Friday, June 7, 2013

Game Ratings Follow-Up: Approachability

I've gotten some useful feedback after I posted my draft of a new game rating system last week. Obviously, no one rating system can capture every important aspect of a game, and different reviewers are likely to value different features in assigning a numerical score. One aspect that I touched on briefly in my "mechanics" section, but that deserves a more thorough treatment, is "approachability".

We'll define approachability as the tendency for new players to be able to relate to and pick up the rules of a new game. It shares some things in common with mechanics, which I described in the previous post, and with complexity, which I'll talk about in the next post, but it's not exactly the same as either. So what factors account for a game's approachability, and how should it be scored? I'll answer that question within the context of Carcassonne, a well-known (and notably approachable) game in the genre.

More approachable games have few, intuitive mechanics. Carcassonne does pretty well here. It's essentially the proto-worker placement game, but someone who has never played a worker placement game before can understand its rules just as well as a veteran of the genre. The game has only two rules: each edge of a placed tile has to match existing edges, and a meeple can only be added to a structure that doesn't have a meeple yet.

Approachable games avoid analysis paralysis and limit decisions. A game where each turn involves making half a dozen decisions, each among half a dozen options, tends toward analysis paralysis easily. Carcassonne avoids this pitfall by limiting the number of decisions per turn to two: where to place a tile, and whether to put a meeple on your tile. Often, one or both decisions are made for you; the map's geometry naturally limits where tiles can legally be placed, and the finite number of meeples in each player's supply means you can't necessarily place one even if you want to.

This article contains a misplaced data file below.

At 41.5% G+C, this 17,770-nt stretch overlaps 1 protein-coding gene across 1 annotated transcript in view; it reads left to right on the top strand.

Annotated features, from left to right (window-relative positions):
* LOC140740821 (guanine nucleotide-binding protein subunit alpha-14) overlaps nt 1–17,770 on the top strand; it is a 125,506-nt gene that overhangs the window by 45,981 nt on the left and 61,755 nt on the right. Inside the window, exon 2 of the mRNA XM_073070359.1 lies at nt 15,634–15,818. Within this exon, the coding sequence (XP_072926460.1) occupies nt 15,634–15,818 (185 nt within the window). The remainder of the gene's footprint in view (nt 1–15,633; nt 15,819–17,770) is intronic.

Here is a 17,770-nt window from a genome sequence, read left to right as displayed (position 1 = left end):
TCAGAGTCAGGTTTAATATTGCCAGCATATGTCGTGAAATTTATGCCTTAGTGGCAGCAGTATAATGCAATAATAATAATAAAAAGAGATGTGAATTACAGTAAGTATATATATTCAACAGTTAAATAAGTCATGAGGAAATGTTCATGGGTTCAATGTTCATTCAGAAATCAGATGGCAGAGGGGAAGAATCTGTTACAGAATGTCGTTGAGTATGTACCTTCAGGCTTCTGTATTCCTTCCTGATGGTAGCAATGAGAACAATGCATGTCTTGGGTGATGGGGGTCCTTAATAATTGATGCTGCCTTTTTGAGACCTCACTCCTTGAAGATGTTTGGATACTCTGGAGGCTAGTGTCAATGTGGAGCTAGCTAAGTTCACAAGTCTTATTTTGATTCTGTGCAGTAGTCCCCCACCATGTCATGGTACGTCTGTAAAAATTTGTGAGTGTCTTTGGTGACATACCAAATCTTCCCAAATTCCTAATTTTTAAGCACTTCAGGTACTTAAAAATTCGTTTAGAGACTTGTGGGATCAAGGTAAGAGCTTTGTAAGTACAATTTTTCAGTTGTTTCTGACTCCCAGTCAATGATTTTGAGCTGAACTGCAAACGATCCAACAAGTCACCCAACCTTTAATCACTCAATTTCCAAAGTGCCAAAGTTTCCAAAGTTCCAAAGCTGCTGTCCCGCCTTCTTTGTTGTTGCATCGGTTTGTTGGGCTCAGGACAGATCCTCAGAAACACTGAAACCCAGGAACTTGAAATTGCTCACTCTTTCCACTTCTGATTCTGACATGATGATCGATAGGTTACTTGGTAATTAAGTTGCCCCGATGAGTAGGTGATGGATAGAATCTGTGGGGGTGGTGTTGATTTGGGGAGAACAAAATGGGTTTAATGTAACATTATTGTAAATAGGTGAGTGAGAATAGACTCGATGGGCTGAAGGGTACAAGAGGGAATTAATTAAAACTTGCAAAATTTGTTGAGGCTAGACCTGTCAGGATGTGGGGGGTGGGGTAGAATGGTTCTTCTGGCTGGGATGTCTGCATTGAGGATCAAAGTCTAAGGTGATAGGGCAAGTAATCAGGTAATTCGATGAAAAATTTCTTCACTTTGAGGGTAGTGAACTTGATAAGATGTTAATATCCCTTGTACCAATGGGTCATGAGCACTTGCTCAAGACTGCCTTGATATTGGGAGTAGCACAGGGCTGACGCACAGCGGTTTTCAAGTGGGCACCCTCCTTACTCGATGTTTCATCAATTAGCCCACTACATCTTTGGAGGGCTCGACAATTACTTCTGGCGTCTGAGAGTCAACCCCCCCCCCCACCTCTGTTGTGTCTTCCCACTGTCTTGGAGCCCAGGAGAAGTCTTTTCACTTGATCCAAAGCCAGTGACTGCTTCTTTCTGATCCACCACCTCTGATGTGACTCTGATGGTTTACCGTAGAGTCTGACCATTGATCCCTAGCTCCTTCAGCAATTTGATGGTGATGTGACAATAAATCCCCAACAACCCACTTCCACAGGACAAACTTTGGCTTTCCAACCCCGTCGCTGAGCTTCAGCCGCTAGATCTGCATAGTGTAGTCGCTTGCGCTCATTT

Proactive strategy hurts approachability. This criterion has Puerto Rico specifically in mind as a counter-example. The helpless sensation of seeing Puerto Rico set up for the first time has to be a shared experience among Euro-gamers: there are so many options and so few clues to how to proceed that you have no idea how you're supposed to play the game. Games requiring reactive strategy generally fare better, as you can shape your future actions based on the current board state. Carcassonne doesn't have a particularly reactive or proactive strategic approach--instead, success in Carcassonne depends largely on instantaneous "value plays" that simply require making the best move based on the pieces you can see right now.

Rules exceptions diminish approachability. The easiest games to learn, and therefore the most approachable, are ones where all the rules are applied consistently to all aspects of the game. Carcassonne fares reasonably well here, except in the rules for farmer placement and scoring, which operate entirely differently from the rules for every other worker placement and scoring. Questions about how the farmers operate have been the single biggest source of confusion among new Carcassonne players in my experience.